A Call for a New Legal Realism in International Law: The Need for Method
University of California at Irvine School of Law
January 6, 2009
Melvin C. Steen Appointment Lecture, Forthcoming
Minnesota Legal Studies Research Paper No. 09-02
In this inaugural lecture for Professor Shaffer's Melvin C. Steen Professorship, he provides a typology and assessment of four varieties of international law scholarship: formalist, normative, theoretical and empirical. He shows why there is great need for empirical "law-in-action studies" of international law in a new legal realist vein. The purpose of engaging in research in a new legal realist vein is to uncover issues to which otherwise we are ignorant, to which otherwise we are blind. The purpose is to engage in a method which permits one's incoming predispositions (inevitable no matter how neutral one tries to be) to be challenged and transformed. This is particularly important in a world characterized by constituencies with differing priorities, perspectives and opportunities to be heard. The distinctive features of a new legal realist approach are its commitment to empirical work, including the use of qualitative methods, its engagement with critical analysis, and its commitment to translating empirical findings for a legal policy audience. The lecture situates "new legal realism" in relation to the original legal realist movement in the United States and our current historic context. It provides numerous research examples of what a new legal realist approach offers.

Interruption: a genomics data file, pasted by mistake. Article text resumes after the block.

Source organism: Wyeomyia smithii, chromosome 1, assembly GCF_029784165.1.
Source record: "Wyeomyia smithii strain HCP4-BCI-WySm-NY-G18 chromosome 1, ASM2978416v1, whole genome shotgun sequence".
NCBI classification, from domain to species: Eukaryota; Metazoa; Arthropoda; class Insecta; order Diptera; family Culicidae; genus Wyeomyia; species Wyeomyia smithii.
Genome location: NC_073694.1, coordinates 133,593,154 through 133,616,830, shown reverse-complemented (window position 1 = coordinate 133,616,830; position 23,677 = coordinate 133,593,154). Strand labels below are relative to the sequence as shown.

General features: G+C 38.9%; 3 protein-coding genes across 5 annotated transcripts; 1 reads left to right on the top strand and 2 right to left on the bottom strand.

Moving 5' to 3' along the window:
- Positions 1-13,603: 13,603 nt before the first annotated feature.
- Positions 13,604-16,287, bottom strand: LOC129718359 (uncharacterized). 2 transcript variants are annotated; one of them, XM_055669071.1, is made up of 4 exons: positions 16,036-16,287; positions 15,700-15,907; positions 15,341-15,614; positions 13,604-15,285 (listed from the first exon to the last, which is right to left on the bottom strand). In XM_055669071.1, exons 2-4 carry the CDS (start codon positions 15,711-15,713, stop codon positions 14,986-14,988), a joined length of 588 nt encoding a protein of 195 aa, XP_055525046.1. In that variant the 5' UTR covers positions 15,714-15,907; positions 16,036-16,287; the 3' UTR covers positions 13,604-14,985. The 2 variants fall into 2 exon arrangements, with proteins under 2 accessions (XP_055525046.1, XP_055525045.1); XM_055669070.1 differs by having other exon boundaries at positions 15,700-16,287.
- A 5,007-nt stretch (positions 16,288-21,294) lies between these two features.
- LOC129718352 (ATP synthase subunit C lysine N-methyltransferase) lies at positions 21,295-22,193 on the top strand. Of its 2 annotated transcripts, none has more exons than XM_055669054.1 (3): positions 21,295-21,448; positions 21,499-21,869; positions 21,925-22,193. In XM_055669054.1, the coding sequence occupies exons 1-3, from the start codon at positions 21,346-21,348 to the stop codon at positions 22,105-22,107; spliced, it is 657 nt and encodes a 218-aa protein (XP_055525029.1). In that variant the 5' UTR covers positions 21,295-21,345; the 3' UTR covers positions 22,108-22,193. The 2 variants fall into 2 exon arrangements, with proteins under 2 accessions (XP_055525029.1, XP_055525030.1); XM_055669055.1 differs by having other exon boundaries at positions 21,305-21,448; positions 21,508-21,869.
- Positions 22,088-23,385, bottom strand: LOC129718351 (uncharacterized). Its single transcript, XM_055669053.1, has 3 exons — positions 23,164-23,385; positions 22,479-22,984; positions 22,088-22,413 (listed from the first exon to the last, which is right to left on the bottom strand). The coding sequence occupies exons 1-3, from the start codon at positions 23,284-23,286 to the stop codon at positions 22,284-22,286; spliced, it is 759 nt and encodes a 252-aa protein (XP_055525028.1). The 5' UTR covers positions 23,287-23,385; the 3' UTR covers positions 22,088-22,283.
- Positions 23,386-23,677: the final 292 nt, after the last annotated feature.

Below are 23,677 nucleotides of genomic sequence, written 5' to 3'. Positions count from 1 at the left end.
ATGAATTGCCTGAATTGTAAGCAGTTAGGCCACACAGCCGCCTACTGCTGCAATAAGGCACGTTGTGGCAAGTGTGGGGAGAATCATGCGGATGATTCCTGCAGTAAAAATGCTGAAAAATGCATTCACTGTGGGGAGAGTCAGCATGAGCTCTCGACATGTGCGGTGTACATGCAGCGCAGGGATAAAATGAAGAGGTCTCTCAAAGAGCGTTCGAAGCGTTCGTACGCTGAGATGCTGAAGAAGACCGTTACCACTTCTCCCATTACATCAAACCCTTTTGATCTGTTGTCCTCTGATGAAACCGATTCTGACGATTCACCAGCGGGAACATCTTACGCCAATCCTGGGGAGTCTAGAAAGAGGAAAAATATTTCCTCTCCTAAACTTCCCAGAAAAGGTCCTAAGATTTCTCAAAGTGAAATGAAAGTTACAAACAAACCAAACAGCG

Keywords: Legal realism, international lawAccepted Paper Series
Date posted: January 8, 2009
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